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Harness can arrest fall from scaffolding but cause fatal injury

Construction workers in Arizona face the same hazards as those in other states. They are also entitled to equal protection from workplace hazards under state and federal laws as prescribed by the Occupational Safety and Health Administration. Two construction workers in another state were fortunate to be rescued from where they were suspended from safety harnesses after the scaffolding on which they were working collapsed.

According to the incident report, the workers were on a scaffold when it collapsed for reasons yet to be determined. Fortunately, they were equipped with fall arrest harnesses, and they knew how to operate the protective gear. The harnesses arrested their falls, but it left them suspended approximately 35 feet above the ground.

Fatal workplace accident leads to prison sentence for employer

The Occupational Safety and Health Administration has strict safety standards with which employers in Arizona and other states must comply. Employers who violate those standards put the lives of workers at risk. A victim of a workplace accident is typically eligible for workers' compensation benefits to cover medical expenses and lost wages regardless of who was at fault.

However, if it can be shown that a workplace accident resulted from an employer's gross negligence, criminal charges might be filed. If there is probable cause for criminal charges, there might also be grounds for a civil lawsuit. One such a case followed the 2017 death of a 39-year-old roof worker in another state. OSHA investigators found that the roofing contractor failed to provide the worker with fall protection while he worked on the roof of a three-story building.

When construction workers return to work too soon

It can take weeks, even months to fully recover from a severe physical injury. But, in some circumstances, workers may be back on the job before they can mentally and physically perform their duties.

When construction workers are doing dangerous and physically intensive labor before they are fully healed, it can lead to problems for both the worker and their employer down the road, particularly if the employer is pressuring them to return to work.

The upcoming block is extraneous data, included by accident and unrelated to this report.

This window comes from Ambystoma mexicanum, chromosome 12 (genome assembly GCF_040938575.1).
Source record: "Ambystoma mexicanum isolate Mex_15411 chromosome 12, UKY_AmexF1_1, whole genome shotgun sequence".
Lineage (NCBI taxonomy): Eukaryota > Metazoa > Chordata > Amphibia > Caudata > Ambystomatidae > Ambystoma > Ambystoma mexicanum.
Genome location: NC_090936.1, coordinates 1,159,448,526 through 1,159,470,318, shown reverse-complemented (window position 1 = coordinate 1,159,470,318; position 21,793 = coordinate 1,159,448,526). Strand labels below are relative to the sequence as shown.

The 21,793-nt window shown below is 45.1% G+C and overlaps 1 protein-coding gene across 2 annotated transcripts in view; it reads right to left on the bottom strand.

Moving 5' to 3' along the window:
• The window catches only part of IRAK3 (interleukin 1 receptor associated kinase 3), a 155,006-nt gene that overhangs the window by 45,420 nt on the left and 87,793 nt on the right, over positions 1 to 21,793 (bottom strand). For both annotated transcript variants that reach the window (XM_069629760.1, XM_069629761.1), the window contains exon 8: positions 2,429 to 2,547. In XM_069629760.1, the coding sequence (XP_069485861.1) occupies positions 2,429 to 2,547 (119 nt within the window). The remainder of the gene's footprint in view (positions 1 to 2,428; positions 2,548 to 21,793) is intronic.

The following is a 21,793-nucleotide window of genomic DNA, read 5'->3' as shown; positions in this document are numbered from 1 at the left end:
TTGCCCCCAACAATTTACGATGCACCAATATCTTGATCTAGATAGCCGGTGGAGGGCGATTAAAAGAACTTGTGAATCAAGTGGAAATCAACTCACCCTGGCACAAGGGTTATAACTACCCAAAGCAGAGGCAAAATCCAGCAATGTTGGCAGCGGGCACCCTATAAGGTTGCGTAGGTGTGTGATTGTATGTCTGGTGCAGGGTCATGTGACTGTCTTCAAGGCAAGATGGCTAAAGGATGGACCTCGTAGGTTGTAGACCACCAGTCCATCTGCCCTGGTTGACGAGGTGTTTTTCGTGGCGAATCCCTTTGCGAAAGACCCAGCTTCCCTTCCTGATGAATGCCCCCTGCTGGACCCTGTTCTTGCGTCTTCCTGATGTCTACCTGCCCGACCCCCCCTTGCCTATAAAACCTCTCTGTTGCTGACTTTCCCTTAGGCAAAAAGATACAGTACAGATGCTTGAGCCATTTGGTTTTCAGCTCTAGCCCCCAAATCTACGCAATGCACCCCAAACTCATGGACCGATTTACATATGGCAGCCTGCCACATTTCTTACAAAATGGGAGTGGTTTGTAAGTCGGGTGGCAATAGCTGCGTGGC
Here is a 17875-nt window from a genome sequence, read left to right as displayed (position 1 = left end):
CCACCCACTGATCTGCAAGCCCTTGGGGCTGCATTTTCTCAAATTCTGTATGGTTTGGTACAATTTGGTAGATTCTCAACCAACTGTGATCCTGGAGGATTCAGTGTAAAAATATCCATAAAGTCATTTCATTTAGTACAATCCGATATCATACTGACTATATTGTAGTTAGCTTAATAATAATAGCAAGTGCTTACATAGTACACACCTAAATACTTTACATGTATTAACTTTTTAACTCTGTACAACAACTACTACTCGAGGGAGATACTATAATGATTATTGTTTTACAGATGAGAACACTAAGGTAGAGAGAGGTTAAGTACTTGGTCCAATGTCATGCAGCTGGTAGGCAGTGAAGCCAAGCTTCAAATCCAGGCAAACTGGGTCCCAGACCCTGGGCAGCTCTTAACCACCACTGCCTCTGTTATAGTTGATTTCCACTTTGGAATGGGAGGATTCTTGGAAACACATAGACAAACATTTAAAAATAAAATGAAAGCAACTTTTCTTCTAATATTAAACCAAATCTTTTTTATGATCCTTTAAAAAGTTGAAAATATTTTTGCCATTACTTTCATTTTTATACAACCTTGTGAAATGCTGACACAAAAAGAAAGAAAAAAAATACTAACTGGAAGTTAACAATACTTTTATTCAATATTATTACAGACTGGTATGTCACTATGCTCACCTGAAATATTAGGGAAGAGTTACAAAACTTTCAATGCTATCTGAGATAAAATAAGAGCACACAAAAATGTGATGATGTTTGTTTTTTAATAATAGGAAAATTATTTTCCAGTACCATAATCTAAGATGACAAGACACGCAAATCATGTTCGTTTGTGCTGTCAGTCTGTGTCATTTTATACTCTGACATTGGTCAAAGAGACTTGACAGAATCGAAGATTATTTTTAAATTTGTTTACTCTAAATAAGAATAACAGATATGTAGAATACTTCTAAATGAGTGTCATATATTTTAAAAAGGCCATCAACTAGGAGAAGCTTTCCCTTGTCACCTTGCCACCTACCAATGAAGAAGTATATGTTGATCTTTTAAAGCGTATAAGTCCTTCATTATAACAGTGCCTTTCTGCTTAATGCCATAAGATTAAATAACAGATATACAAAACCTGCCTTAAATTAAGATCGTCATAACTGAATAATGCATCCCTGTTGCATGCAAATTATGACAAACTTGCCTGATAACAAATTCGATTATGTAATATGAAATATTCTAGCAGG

Which types of construction jobs are the most dangerous?

If you think cranes, scaffolding and heavy equipment have seemingly been everywhere recently, you’re not imagining it. According to a report from ABC 15, the construction industry in the Phoenix area has been booming. From March 2018-19, the Phoenix area added just under 14,000 construction jobs – and didn’t even fill all openings.

There are many good jobs in construction, and they often pay well. But before you or a loved one takes a gig, it is important to be fully aware of the potential dangers.

Scaffolding remains a major safety hazard in construction

Workers on construction sites in Arizona face an endless list of safety hazards, regardless of the project on which they are working. Safety authorities say that scaffolding violations lead to a significant percentage of all citations issued by the Occupational Safety and Health Administration. Research has also shown that the costs related to scaffolding injuries average over $45,000 each.

OSHA emphasizes scaffolding safety when they do investigations and inspections. The agency requires construction company owners to provide the necessary safety training. Along with hazard training, safety plans must include maintenance and operations related to scaffolds, such as the proper use of fall arrest equipment and how to prevent dropped tool incidents that could injure workers at lower levels.

A torn rotator cuff can cause significant pain and discomfort

Workers in Arizona whose jobs require frequent lifting of heavy objects can suffer shoulder and back injuries with long-term consequences. One of the most painful of these injuries is a torn rotator cuff. The shoulder is a highly complex joint, and few people stop to think about the wide range of movements this joint allows until they suffer such an injury.